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Lloyds List: Construction problems set to postpone Sakhalin oil

Martyn Wingrove, Lloyds List
Published: Sep 27, 2007

OIL and gas exports from the new terminals on Sakhalin Island will not begin until well into the first half of next year due to construction and commissioning delays on Russia’s largest offshore project.

The Gazprom-led Sakhalin Energy Investment company continues to build and commission the oil and gas pipelines that run along the length of the east Russian island, but construction has been more complex than anticipated.

The consortium, which includes Shell, Mitsui and Mitsubishi, has installed two new platforms and built two export terminals and offshore pipelines as part of the Sakhalin II project.

Sakhalin Energy said oil exports from the new terminal in Aniva Bay will not begin until next year and exports from a new liquefied natural gas plant will follow in the fourth quarter of 2008.

‘We continue to make good progress on key milestones. This year we have installed the PA-B platform, completed the offshore pipelines and imported our first LNG cargo for commissioning the plant,’ said a Sakhalin Energy spokeswoman.

‘It is not possible to be precise as to when the start-up of full production will happen. It depends on completion and testing of the facilities.

‘We will start year-round oil shipments in the first half of 2008 and produce LNG in late second half 2008,’ she said.

Sakhalin Energy expects to import a second LNG cargo in October to help with the commissioning work at the Prigorodnoye LNG plant.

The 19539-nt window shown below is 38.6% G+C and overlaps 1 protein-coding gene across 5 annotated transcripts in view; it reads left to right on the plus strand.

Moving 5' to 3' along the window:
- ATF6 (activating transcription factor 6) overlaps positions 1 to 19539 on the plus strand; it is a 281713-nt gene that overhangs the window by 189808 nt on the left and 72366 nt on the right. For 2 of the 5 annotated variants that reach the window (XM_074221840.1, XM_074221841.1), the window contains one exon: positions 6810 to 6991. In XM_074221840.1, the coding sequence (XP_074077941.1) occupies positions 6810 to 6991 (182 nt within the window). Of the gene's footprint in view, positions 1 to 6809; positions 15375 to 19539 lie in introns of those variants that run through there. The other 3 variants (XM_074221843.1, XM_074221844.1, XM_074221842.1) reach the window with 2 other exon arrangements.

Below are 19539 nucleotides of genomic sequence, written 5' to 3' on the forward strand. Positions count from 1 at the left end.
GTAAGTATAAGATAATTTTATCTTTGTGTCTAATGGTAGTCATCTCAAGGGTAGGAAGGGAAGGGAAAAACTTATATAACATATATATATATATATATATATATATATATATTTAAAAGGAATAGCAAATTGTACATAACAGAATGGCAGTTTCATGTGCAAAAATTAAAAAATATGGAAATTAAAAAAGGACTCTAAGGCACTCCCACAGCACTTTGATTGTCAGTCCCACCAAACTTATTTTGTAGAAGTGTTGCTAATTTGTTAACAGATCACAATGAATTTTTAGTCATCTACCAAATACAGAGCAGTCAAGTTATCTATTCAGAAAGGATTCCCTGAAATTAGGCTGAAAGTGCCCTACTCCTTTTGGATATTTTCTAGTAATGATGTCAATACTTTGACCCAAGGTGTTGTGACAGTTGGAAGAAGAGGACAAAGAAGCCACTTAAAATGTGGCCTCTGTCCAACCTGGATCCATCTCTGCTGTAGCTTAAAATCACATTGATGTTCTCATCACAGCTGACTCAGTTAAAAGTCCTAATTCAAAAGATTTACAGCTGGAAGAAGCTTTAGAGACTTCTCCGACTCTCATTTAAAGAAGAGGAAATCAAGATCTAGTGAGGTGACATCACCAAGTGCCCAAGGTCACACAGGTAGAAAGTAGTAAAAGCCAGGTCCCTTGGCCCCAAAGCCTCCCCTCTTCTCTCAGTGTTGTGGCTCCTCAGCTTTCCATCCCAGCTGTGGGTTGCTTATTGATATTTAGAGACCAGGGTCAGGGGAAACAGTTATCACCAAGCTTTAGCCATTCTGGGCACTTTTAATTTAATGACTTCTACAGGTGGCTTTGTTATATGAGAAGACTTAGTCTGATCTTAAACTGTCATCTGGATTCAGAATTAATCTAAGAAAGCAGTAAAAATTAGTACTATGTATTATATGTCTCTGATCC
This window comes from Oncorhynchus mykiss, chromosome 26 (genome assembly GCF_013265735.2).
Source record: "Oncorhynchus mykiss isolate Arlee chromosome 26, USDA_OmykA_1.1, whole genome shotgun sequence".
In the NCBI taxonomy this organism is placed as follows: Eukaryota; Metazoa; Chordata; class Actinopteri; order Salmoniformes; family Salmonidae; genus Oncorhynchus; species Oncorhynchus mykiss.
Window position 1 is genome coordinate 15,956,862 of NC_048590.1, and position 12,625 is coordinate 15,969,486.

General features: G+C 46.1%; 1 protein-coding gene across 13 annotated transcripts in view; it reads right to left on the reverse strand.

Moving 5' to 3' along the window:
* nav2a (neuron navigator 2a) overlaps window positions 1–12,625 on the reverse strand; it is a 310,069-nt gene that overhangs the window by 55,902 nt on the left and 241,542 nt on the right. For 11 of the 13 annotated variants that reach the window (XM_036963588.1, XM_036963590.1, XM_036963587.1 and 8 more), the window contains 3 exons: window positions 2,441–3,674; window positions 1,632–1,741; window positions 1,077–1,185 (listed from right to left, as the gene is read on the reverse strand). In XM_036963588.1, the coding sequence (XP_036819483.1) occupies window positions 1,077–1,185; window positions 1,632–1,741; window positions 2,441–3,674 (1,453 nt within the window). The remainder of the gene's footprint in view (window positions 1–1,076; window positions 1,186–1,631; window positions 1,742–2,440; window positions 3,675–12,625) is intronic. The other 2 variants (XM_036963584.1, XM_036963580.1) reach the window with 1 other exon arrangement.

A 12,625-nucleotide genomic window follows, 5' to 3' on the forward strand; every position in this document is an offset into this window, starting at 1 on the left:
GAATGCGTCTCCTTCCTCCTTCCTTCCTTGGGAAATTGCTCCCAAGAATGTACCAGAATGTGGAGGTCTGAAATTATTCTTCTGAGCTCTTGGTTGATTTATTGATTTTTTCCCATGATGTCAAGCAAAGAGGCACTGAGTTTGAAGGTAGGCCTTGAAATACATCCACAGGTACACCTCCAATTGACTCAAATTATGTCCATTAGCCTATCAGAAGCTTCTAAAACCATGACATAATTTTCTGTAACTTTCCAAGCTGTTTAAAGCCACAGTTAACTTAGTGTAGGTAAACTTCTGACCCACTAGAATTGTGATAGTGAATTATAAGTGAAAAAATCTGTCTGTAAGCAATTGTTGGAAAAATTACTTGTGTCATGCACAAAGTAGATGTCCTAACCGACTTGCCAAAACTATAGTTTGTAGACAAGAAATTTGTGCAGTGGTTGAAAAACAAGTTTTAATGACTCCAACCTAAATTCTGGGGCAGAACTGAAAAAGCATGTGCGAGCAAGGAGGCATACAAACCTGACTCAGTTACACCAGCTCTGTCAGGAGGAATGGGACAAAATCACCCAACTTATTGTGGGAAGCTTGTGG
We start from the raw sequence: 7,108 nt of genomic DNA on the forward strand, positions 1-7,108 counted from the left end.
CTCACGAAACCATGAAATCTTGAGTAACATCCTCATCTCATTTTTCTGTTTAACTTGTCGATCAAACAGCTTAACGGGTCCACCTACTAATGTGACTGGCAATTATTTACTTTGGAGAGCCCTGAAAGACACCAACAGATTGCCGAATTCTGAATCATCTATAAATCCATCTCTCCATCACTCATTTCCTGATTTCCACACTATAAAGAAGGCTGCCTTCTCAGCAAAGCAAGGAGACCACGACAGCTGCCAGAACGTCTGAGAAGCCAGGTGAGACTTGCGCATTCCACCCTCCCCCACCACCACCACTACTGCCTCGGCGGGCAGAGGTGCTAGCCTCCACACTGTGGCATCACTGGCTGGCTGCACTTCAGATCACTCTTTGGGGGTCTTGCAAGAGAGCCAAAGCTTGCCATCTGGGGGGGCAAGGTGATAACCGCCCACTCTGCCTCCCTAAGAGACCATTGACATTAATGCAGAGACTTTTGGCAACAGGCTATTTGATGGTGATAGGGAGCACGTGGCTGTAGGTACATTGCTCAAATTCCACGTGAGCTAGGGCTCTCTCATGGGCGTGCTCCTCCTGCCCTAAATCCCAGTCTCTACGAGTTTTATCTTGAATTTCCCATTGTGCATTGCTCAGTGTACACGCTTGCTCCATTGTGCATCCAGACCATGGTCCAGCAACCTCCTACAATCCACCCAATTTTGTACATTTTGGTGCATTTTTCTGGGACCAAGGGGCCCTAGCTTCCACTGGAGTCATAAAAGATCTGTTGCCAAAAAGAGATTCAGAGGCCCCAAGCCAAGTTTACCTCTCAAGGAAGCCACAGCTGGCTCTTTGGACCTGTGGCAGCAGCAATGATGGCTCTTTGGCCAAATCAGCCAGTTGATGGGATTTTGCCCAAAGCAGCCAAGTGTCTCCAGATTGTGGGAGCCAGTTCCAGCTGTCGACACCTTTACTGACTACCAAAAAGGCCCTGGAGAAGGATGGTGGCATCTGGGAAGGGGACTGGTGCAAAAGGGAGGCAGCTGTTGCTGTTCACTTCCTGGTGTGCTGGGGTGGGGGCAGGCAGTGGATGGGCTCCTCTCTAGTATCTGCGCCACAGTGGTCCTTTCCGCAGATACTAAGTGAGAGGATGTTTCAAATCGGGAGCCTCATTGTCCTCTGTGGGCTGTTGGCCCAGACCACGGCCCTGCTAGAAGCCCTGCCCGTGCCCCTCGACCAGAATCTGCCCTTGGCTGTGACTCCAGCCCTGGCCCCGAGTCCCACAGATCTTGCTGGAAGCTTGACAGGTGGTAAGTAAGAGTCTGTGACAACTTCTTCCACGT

In July, Golar’s 2006-built LNG carrier Granosa delivered a 135,000 cu m cargo to the new jetty, enabling this to be commissioned. The spokeswoman said the offshore platforms, pipelines and the oil terminal are commissioned and ready, while drilling has started on the new Lunskoya A platform and should begin soon on the PA-B platform, which will be the main source of oil for export.

This leaves the 1,600 km of pipelines, and the land oil and gas processing facility to be completed, tested and commissioned. Construction of the pipelines has been delayed by the complex terrain on the line route and intervention last year by the authorities to halt building work.

‘Our onshore pipelines are approaching the final stages of construction and the onshore processing facility is also taking shape. With over 1,000 streams and rivers to traverse, river crossings have been a huge effort,’ said Ian Craig, chief executive of Sakhalin Energy.

‘We will import a second cargo from Alaska later this year to top up the LNG in storage and to continue this commissioning and testing process through to early 2008.’

Mr Craig said his company and Russian shipping group Sovcomflot are in the final stages of establishing a joint venture to operate the port of Prigorodnoye. They are training Russian LNG carrier and tanker pilots at other ports around the world.

The Prigorodnoye port will handle 160 LNG carriers and 100 aframax tankers each year, or around one ship per day.

Mr Craig also said two new LNG carriers, under construction at Mitsubishi’s shipyard in Nagasaki, will be named within a month.

‘The carriers, to be named Grand Aniva and Grand Elena, are being built for a Russian-Japanese consortium with the participation of Sovcomflot.

A third carrier, the Grand Mereya, will be operated by a consortium which includes Primorsk Shipping Corp’ Mr Craig said.

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